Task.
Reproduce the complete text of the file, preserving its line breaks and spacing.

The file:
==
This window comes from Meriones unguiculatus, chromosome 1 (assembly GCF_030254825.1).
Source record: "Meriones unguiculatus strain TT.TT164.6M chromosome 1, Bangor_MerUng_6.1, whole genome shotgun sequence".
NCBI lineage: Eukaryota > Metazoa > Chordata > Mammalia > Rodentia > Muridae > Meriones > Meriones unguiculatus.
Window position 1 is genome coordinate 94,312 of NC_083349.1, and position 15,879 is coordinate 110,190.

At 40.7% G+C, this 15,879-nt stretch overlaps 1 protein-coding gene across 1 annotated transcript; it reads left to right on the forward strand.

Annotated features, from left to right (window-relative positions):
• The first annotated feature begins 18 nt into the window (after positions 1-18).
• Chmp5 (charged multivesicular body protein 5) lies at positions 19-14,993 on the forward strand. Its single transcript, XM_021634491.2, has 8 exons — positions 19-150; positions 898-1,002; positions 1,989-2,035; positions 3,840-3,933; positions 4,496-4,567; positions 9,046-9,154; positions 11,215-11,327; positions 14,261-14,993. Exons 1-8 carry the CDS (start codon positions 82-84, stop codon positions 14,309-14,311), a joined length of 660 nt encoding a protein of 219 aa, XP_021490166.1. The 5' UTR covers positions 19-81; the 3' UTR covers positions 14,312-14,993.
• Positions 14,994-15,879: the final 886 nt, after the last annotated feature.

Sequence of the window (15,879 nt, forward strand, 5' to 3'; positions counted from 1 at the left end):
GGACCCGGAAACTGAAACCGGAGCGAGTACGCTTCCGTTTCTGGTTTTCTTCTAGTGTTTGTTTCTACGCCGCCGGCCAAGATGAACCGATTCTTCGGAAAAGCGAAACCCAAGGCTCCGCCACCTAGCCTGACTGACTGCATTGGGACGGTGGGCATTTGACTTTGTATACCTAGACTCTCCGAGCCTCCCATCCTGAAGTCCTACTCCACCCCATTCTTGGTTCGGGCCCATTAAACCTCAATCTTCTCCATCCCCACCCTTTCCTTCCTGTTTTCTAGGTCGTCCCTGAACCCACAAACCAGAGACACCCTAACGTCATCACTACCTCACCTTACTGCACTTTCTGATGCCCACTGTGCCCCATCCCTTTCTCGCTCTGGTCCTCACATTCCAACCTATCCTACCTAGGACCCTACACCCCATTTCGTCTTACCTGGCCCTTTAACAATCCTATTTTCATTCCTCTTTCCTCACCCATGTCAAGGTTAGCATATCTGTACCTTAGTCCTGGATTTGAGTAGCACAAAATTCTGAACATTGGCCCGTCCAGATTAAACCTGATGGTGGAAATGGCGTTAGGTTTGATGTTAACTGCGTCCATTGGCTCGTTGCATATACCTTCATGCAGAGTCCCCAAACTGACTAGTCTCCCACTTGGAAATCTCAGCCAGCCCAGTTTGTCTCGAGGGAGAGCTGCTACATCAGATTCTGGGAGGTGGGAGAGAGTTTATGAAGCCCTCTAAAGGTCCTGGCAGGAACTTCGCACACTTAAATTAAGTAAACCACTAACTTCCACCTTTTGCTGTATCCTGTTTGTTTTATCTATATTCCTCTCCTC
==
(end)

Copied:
This window comes from Meriones unguiculatus, chromosome 1 (assembly GCF_030254825.1).
Source record: "Meriones unguiculatus strain TT.TT164.6M chromosome 1, Bangor_MerUng_6.1, whole genome shotgun sequence".
NCBI lineage: Eukaryota > Metazoa > Chordata > Mammalia > Rodentia > Muridae > Meriones > Meriones unguiculatus.
Window position 1 is genome coordinate 94,312 of NC_083349.1, and position 15,879 is coordinate 110,190.

At 40.7% G+C, this 15,879-nt stretch overlaps 1 protein-coding gene across 1 annotated transcript; it reads left to right on the forward strand.

Annotated features, from left to right (window-relative positions):
• The first annotated feature begins 18 nt into the window (after positions 1-18).
• Chmp5 (charged multivesicular body protein 5) lies at positions 19-14,993 on the forward strand. Its single transcript, XM_021634491.2, has 8 exons — positions 19-150; positions 898-1,002; positions 1,989-2,035; positions 3,840-3,933; positions 4,496-4,567; positions 9,046-9,154; positions 11,215-11,327; positions 14,261-14,993. Exons 1-8 carry the CDS (start codon positions 82-84, stop codon positions 14,309-14,311), a joined length of 660 nt encoding a protein of 219 aa, XP_021490166.1. The 5' UTR covers positions 19-81; the 3' UTR covers positions 14,312-14,993.
• Positions 14,994-15,879: the final 886 nt, after the last annotated feature.

Sequence of the window (15,879 nt, forward strand, 5' to 3'; positions counted from 1 at the left end):
GGACCCGGAAACTGAAACCGGAGCGAGTACGCTTCCGTTTCTGGTTTTCTTCTAGTGTTTGTTTCTACGCCGCCGGCCAAGATGAACCGATTCTTCGGAAAAGCGAAACCCAAGGCTCCGCCACCTAGCCTGACTGACTGCATTGGGACGGTGGGCATTTGACTTTGTATACCTAGACTCTCCGAGCCTCCCATCCTGAAGTCCTACTCCACCCCATTCTTGGTTCGGGCCCATTAAACCTCAATCTTCTCCATCCCCACCCTTTCCTTCCTGTTTTCTAGGTCGTCCCTGAACCCACAAACCAGAGACACCCTAACGTCATCACTACCTCACCTTACTGCACTTTCTGATGCCCACTGTGCCCCATCCCTTTCTCGCTCTGGTCCTCACATTCCAACCTATCCTACCTAGGACCCTACACCCCATTTCGTCTTACCTGGCCCTTTAACAATCCTATTTTCATTCCTCTTTCCTCACCCATGTCAAGGTTAGCATATCTGTACCTTAGTCCTGGATTTGAGTAGCACAAAATTCTGAACATTGGCCCGTCCAGATTAAACCTGATGGTGGAAATGGCGTTAGGTTTGATGTTAACTGCGTCCATTGGCTCGTTGCATATACCTTCATGCAGAGTCCCCAAACTGACTAGTCTCCCACTTGGAAATCTCAGCCAGCCCAGTTTGTCTCGAGGGAGAGCTGCTACATCAGATTCTGGGAGGTGGGAGAGAGTTTATGAAGCCCTCTAAAGGTCCTGGCAGGAACTTCGCACACTTAAATTAAGTAAACCACTAACTTCCACCTTTTGCTGTATCCTGTTTGTTTTATCTATATTCCTCTCCTC